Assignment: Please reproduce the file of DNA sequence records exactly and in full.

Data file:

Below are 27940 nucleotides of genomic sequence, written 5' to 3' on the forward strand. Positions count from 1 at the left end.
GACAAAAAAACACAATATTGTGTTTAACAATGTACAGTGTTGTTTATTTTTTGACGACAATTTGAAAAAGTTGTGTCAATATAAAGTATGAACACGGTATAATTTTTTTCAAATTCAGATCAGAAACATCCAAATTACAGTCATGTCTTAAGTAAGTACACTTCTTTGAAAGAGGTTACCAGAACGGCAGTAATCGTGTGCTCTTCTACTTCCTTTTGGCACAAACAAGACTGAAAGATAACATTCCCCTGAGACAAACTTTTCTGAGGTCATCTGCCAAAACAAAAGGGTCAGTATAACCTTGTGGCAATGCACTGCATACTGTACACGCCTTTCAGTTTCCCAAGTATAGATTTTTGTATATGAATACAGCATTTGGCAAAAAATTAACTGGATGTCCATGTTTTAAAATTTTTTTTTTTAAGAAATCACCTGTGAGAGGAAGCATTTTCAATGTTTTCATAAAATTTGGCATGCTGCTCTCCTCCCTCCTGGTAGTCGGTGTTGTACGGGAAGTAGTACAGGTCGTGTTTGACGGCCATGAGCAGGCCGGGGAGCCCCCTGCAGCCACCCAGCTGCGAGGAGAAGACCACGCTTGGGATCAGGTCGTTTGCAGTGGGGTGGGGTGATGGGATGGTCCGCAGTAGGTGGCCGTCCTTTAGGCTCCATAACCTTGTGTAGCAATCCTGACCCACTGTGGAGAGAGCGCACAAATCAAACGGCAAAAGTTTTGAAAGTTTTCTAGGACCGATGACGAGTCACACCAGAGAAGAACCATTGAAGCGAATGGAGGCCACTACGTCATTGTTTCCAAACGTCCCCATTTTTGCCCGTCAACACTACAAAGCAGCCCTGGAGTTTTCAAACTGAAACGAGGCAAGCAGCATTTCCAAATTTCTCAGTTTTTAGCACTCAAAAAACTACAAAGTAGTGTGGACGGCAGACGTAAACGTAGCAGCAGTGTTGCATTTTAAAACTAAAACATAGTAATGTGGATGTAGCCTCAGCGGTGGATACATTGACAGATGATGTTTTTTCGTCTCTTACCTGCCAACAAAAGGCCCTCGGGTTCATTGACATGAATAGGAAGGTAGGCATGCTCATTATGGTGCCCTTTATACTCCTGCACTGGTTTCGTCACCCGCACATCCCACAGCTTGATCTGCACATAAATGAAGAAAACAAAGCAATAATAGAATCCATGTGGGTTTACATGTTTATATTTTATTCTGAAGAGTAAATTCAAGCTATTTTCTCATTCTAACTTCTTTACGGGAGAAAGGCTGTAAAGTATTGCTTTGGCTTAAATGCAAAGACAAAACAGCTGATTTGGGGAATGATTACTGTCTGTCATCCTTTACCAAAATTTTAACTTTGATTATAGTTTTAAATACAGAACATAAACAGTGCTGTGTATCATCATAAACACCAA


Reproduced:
Below are 27940 nucleotides of genomic sequence, written 5' to 3' on the forward strand. Positions count from 1 at the left end.
GACAAAAAAACACAATATTGTGTTTAACAATGTACAGTGTTGTTTATTTTTTGACGACAATTTGAAAAAGTTGTGTCAATATAAAGTATGAACACGGTATAATTTTTTTCAAATTCAGATCAGAAACATCCAAATTACAGTCATGTCTTAAGTAAGTACACTTCTTTGAAAGAGGTTACCAGAACGGCAGTAATCGTGTGCTCTTCTACTTCCTTTTGGCACAAACAAGACTGAAAGATAACATTCCCCTGAGACAAACTTTTCTGAGGTCATCTGCCAAAACAAAAGGGTCAGTATAACCTTGTGGCAATGCACTGCATACTGTACACGCCTTTCAGTTTCCCAAGTATAGATTTTTGTATATGAATACAGCATTTGGCAAAAAATTAACTGGATGTCCATGTTTTAAAATTTTTTTTTTTAAGAAATCACCTGTGAGAGGAAGCATTTTCAATGTTTTCATAAAATTTGGCATGCTGCTCTCCTCCCTCCTGGTAGTCGGTGTTGTACGGGAAGTAGTACAGGTCGTGTTTGACGGCCATGAGCAGGCCGGGGAGCCCCCTGCAGCCACCCAGCTGCGAGGAGAAGACCACGCTTGGGATCAGGTCGTTTGCAGTGGGGTGGGGTGATGGGATGGTCCGCAGTAGGTGGCCGTCCTTTAGGCTCCATAACCTTGTGTAGCAATCCTGACCCACTGTGGAGAGAGCGCACAAATCAAACGGCAAAAGTTTTGAAAGTTTTCTAGGACCGATGACGAGTCACACCAGAGAAGAACCATTGAAGCGAATGGAGGCCACTACGTCATTGTTTCCAAACGTCCCCATTTTTGCCCGTCAACACTACAAAGCAGCCCTGGAGTTTTCAAACTGAAACGAGGCAAGCAGCATTTCCAAATTTCTCAGTTTTTAGCACTCAAAAAACTACAAAGTAGTGTGGACGGCAGACGTAAACGTAGCAGCAGTGTTGCATTTTAAAACTAAAACATAGTAATGTGGATGTAGCCTCAGCGGTGGATACATTGACAGATGATGTTTTTTCGTCTCTTACCTGCCAACAAAAGGCCCTCGGGTTCATTGACATGAATAGGAAGGTAGGCATGCTCATTATGGTGCCCTTTATACTCCTGCACTGGTTTCGTCACCCGCACATCCCACAGCTTGATCTGCACATAAATGAAGAAAACAAAGCAATAATAGAATCCATGTGGGTTTACATGTTTATATTTTATTCTGAAGAGTAAATTCAAGCTATTTTCTCATTCTAACTTCTTTACGGGAGAAAGGCTGTAAAGTATTGCTTTGGCTTAAATGCAAAGACAAAACAGCTGATTTGGGGAATGATTACTGTCTGTCATCCTTTACCAAAATTTTAACTTTGATTATAGTTTTAAATACAGAACATAAACAGTGCTGTGTATCATCATAAACACCAA